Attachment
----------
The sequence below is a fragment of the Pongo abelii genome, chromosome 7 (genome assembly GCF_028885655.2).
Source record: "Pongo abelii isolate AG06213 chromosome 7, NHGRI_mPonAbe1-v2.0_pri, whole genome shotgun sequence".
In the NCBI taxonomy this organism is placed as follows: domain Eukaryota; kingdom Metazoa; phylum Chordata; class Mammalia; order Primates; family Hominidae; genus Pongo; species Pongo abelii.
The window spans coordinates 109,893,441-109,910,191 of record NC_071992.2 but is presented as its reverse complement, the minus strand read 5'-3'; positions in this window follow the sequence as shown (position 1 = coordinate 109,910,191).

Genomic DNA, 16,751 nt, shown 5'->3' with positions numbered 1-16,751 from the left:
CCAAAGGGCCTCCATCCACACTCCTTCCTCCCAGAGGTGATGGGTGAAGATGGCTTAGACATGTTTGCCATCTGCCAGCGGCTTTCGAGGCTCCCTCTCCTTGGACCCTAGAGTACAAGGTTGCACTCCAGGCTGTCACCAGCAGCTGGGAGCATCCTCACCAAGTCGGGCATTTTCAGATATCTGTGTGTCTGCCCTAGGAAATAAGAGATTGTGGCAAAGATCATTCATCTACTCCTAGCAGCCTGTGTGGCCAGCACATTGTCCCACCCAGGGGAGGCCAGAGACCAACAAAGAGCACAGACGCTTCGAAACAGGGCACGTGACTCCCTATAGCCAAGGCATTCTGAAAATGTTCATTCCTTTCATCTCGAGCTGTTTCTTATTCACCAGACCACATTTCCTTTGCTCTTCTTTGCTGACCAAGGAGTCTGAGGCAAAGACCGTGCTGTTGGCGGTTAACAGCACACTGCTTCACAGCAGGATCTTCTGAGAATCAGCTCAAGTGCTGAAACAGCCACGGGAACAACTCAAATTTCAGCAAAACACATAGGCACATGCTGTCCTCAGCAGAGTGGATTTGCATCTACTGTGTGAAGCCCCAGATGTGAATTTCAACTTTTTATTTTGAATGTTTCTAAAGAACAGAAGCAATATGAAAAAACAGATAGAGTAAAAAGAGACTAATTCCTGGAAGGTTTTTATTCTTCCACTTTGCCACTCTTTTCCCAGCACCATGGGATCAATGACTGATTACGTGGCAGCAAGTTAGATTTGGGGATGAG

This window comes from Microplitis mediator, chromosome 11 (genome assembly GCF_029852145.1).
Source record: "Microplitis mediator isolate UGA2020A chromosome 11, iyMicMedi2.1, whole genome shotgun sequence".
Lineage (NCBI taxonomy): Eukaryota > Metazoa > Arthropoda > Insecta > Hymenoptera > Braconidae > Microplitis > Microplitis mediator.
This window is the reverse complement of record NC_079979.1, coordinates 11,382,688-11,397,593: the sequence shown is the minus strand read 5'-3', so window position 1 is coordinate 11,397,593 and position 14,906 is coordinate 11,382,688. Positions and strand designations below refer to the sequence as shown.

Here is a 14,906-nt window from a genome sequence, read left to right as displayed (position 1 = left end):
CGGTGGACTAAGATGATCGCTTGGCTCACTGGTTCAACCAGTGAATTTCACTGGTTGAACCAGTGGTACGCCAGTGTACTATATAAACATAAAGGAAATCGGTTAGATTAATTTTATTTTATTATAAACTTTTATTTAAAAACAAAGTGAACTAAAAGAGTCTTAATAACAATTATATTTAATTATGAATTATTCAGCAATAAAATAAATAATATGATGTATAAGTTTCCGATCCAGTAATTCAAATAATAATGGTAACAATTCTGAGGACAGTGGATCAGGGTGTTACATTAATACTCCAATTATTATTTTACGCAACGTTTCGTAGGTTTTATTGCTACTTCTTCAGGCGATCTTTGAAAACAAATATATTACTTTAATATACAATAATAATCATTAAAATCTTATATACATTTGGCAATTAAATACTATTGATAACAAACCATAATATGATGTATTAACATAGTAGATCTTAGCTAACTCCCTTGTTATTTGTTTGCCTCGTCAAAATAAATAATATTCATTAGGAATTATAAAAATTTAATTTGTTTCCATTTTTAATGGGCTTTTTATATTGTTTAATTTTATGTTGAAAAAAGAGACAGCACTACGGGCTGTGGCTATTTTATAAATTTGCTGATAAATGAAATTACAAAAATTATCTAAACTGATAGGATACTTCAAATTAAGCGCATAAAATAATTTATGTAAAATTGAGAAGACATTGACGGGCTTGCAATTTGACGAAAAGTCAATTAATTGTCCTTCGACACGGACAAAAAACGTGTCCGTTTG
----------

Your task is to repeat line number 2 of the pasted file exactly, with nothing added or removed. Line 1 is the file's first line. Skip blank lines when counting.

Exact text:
Source record: "Pongo abelii isolate AG06213 chromosome 7, NHGRI_mPonAbe1-v2.0_pri, whole genome shotgun sequence".